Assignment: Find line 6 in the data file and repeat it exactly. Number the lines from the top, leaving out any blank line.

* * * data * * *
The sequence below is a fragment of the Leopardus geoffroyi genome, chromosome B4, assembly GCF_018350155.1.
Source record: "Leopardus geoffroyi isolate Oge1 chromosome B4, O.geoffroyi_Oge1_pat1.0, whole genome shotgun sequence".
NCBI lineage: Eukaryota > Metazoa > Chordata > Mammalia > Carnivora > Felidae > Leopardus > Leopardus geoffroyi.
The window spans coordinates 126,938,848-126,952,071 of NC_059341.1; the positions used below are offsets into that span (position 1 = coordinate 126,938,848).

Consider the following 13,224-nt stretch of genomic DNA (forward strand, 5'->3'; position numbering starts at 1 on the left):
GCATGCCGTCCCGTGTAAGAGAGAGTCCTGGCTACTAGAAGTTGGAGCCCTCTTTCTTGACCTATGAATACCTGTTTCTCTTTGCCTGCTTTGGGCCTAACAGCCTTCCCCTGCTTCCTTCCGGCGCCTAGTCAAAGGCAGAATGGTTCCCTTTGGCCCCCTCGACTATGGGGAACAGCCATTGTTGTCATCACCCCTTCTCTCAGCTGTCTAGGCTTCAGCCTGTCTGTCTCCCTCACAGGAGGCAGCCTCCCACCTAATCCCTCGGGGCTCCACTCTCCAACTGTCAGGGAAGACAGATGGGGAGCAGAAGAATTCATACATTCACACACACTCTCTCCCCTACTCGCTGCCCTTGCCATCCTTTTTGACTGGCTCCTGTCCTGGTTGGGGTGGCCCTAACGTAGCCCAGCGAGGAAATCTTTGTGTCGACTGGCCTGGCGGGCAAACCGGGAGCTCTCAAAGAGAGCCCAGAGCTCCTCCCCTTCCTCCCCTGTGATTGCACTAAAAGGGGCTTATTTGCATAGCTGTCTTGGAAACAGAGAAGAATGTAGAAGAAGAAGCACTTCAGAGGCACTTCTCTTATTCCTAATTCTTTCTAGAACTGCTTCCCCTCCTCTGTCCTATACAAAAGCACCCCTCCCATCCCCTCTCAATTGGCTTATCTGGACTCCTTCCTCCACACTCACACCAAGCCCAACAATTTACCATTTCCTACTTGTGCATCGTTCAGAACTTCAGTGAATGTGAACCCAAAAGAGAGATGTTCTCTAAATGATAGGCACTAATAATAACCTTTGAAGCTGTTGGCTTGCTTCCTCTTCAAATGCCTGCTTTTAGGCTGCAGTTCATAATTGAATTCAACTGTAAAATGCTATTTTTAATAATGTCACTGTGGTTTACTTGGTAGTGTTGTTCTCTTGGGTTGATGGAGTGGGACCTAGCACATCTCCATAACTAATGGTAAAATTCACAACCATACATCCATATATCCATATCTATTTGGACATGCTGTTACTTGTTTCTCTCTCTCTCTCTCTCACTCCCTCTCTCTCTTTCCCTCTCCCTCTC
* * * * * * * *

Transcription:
GCATGCCGTCCCGTGTAAGAGAGAGTCCTGGCTACTAGAAGTTGGAGCCCTCTTTCTTGACCTATGAATACCTGTTTCTCTTTGCCTGCTTTGGGCCTAACAGCCTTCCCCTGCTTCCTTCCGGCGCCTAGTCAAAGGCAGAATGGTTCCCTTTGGCCCCCTCGACTATGGGGAACAGCCATTGTTGTCATCACCCCTTCTCTCAGCTGTCTAGGCTTCAGCCTGTCTGTCTCCCTCACAGGAGGCAGCCTCCCACCTAATCCCTCGGGGCTCCACTCTCCAACTGTCAGGGAAGACAGATGGGGAGCAGAAGAATTCATACATTCACACACACTCTCTCCCCTACTCGCTGCCCTTGCCATCCTTTTTGACTGGCTCCTGTCCTGGTTGGGGTGGCCCTAACGTAGCCCAGCGAGGAAATCTTTGTGTCGACTGGCCTGGCGGGCAAACCGGGAGCTCTCAAAGAGAGCCCAGAGCTCCTCCCCTTCCTCCCCTGTGATTGCACTAAAAGGGGCTTATTTGCATAGCTGTCTTGGAAACAGAGAAGAATGTAGAAGAAGAAGCACTTCAGAGGCACTTCTCTTATTCCTAATTCTTTCTAGAACTGCTTCCCCTCCTCTGTCCTATACAAAAGCACCCCTCCCATCCCCTCTCAATTGGCTTATCTGGACTCCTTCCTCCACACTCACACCAAGCCCAACAATTTACCATTTCCTACTTGTGCATCGTTCAGAACTTCAGTGAATGTGAACCCAAAAGAGAGATGTTCTCTAAATGATAGGCACTAATAATAACCTTTGAAGCTGTTGGCTTGCTTCCTCTTCAAATGCCTGCTTTTAGGCTGCAGTTCATAATTGAATTCAACTGTAAAATGCTATTTTTAATAATGTCACTGTGGTTTACTTGGTAGTGTTGTTCTCTTGGGTTGATGGAGTGGGACCTAGCACATCTCCATAACTAATGGTAAAATTCACAACCATACATCCATATATCCATATCTATTTGGACATGCTGTTACTTGTTTCTCTCTCTCTCTCTCTCACTCCCTCTCTCTCTTTCCCTCTCCCTCTC